It was something of a surprise to the family and their agent when her first acting role came in a feature film, alongside the credits with Robert De Niro and Anne Hathaway. For Emma, auditions have been fun too, ranging from commercials for peanut butter and vitamins, as well as another film opportunity with Will Farrell. Emma enjoys the “silly things” that they ask her to say in the auditions. She will be featured on the cover of her acting school’s magazine this year, and at a national event in Florida, where Emma will share with other children about her adventure.
A Fantastic Foundation
The impact of a strong family life and the input of FCS is obvious in Emma’s life. One way her parents see the difference is in her mental attitude. While many children come out of their auditions downcast, Emma’s consistent reply is, “I did fantastic!” Kris and Alicia credit FCS for this kind of confidence, and believe that the school is helping her to develop a positive and courageous outlook on life.
As a family, the Angstadts are thankful and realistic about what all of this means for Emma. They’re ensuring that she experiences her childhood in the context of a loving and hardworking family. FCS is an important part of helping Emma to develop as a confident and anchored young person, and the Angstadt’s wouldn’t have it any other way.
We place a high priority on the arts as an integrated part of our approach to learning.
There have been many studies performed that demonstrate the benefits for students who participate in any type of arts program, whether it’s music, art, or drama.
In a report published by the Centre for Educational Research & Innovation in 2013, entitled Arts for Art’s Sake? The Impact of Arts Education, arts education is shown to be a means of developing both creative and critical thinking. It has also been shown to enhance a student’s performance in non-arts academic subjects, including mathematics, science, reading, and writing, and can even strengthen students’ academic motivation, self-confidence, and ability to communicate and co-operate effectively.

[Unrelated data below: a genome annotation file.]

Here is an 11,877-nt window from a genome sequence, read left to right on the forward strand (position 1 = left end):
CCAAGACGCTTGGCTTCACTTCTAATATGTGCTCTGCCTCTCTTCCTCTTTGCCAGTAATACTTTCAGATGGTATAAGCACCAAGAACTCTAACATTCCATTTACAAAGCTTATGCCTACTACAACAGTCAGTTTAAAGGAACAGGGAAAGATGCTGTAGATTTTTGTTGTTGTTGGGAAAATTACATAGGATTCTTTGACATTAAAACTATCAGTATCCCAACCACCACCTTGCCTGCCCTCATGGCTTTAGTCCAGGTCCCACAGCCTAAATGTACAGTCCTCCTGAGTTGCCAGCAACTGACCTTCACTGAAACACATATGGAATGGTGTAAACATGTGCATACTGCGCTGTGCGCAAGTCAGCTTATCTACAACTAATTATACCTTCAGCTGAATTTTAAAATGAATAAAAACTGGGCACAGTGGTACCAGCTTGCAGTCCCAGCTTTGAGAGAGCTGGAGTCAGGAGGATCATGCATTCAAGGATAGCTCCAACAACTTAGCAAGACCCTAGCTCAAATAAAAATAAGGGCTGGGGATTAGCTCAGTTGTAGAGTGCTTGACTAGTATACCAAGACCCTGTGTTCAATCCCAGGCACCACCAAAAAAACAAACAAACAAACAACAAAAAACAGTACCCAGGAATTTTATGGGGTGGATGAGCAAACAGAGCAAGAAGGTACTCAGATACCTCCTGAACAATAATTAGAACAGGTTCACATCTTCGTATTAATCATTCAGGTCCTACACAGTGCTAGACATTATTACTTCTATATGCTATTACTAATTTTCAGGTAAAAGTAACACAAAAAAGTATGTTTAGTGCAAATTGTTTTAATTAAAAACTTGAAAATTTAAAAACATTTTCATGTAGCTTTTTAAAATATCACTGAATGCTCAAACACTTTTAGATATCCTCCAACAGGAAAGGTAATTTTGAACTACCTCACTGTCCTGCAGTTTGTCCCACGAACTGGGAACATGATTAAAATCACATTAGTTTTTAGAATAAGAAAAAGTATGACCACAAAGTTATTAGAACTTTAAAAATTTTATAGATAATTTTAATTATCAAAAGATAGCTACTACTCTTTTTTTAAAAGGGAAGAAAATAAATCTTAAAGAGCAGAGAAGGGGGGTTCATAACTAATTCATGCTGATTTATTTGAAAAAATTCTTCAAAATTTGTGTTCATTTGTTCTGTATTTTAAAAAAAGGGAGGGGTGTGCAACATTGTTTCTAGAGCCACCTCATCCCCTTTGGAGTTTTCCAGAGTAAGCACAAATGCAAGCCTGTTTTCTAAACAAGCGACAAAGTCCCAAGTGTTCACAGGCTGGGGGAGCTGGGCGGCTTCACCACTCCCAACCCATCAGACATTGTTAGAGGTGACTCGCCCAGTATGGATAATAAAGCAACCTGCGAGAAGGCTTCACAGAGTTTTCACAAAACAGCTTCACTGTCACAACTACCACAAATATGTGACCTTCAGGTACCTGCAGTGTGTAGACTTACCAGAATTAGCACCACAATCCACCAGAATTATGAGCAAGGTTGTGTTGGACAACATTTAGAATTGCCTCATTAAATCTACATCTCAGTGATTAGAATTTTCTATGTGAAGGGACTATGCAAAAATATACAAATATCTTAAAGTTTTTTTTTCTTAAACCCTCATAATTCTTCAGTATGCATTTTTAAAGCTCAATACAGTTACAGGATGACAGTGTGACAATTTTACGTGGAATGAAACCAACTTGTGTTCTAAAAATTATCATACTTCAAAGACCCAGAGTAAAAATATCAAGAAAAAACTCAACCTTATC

In a similar study done by the Guggenheim titled The Art of Problem Solving, over 400 fifth graders in New York City were carefully studied and evaluated through a two-year program called Learning Through Art. Through a careful evaluation of students from various schools who did and did not participate in the program, the Guggenheim was able to conclude that artistic studies have a profound effect on the problem-solving skills of young students. The results of the Art of Problem Solving found that students in the program performed better in six categories of literacy and critical-thinking skills—including thorough description, hypothesizing and reasoning—than did the students who were not in the program.
Fredericksburg Christian School continues to emphasize the value of the arts—an advantage FCS has over other schools who can no longer afford to offer these important programs to their students.
Music (band, orchestra, and choir), drama, and the visual arts are all part of FCS’s Fine Arts Department. Their approach goes beyond an academic emphasis. “Creativity comes from our Creator” is their motto. They choose to incorporate the spiritual aspects of the arts and honor God in all they do—including the arts.